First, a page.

The battle of Lexington wasn’t much of a battle, really; it was a minor scuffle with just a few casualties. There were as many curious spectators as there were militiamen. And yet it led to the American Revolution.
In the same way, the ship that docked last week at a Lithuanian port with a cargo of liquefied natural gas doesn’t seem like a big deal. It’s just one tanker, sailing out of the Sabine Pass and into the Baltic.
But it could spark its own revolution. It’s the first tanker of American LNG to reach the former Soviet Union, easing Lithuania’s dependence on Russia for its fuel.
“While the quantity of gas sold was minor, the shipment symbolized dramatic shifts in the worldwide energy market with the potential to influence geopolitics by reducing Russia’s ability to manipulate energy access to exert influence over its neighbors,” reports Erin Mundahl for Inside Sources. “Although the initial shipment was primarily of symbolic impact, officials in Lithuania were clear about the message they were trying to send.”
As one official told Reuters, “We want to cement our relationship with the United States in many aspects in addition to defense and security - energy trade is one of the strategic areas for cooperation.”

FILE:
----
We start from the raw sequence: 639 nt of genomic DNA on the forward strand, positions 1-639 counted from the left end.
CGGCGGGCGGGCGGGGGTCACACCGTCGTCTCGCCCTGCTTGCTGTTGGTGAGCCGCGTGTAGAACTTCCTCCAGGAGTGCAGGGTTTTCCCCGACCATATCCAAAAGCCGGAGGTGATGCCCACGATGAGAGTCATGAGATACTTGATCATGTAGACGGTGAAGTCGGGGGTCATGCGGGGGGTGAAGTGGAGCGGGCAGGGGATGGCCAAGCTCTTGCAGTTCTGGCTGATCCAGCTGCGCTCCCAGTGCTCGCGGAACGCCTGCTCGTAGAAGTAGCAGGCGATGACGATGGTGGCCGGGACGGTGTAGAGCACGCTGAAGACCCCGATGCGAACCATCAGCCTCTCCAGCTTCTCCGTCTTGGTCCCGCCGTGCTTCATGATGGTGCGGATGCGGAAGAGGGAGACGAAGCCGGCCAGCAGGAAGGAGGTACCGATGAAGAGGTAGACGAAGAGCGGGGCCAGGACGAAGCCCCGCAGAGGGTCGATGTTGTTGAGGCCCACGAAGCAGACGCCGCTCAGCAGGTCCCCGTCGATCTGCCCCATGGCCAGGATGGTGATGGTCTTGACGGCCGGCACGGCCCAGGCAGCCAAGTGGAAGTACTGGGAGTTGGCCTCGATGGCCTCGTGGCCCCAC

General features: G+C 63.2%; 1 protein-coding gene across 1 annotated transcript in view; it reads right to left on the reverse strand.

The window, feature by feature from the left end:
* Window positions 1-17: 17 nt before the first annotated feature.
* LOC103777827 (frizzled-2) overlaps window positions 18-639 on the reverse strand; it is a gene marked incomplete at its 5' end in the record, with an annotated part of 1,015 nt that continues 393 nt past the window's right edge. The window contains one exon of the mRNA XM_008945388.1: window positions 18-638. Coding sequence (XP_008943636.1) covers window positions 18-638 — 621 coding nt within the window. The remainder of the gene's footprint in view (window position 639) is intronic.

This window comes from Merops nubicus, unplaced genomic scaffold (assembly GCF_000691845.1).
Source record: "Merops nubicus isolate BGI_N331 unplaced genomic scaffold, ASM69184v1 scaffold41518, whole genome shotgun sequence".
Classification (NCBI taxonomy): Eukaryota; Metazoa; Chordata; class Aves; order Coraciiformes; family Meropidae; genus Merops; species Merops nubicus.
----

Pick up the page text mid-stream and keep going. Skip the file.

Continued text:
It’s beginning to make a dent in Russia’s sphere of economic influence.
“The [Lithuanian] government estimates it will import half of its gas consumption in 2017 as LNG, mostly from Norway’s Statoil,” Reuters reports. “The rest will be imported via a gas pipeline from Russia. In June, Lithuanian state-owned trader Lietuvos Duju Tiekimas signed a deal with a unit of U.S. firm Cheniere Energy, its first direct import of LNG from the United States.”
That ship docked on Monday. What made all of this possible? The shale revolution and hydraulic fracturing.
“Fracking has paid off dramatically in terms of cheap energy in the U.S.,” Mundahl explains. “Abundant natural gas has lowered electricity prices and helped spur the development of major chemical plants in places like Ohio and Louisiana. The next stage for the industry has been the export market, which so far has focused on Canada and Mexico. As the industry continues to expand, shipment companies are looking further afield, to Latin America and beyond. Now the technology has also lowered natural gas prices to prices competitive with Russian ones even after shipping costs are included. American domestic energy production, in conjunction with the 2008 recession, dramatically lowered energy prices and, as a result, took a large bite out of the Russian government’s finances.”
Russia hasn’t been above using its near-monopoly as a weapon.
“In 2009, Russia memorably shut off gas supplies to Ukraine for two weeks in the dead of winter after the two countries had a disagreement over prices,” Mundahl notes. “Faced with freezing temperatures, Ukraine was forced to accept the increase.”
That’s changing, as U.S. natural gas exports increase and infrastructure - both at home and abroad - continues to be developed.
It was just one ship, and just one load of LNG. But it signifies so much more than that.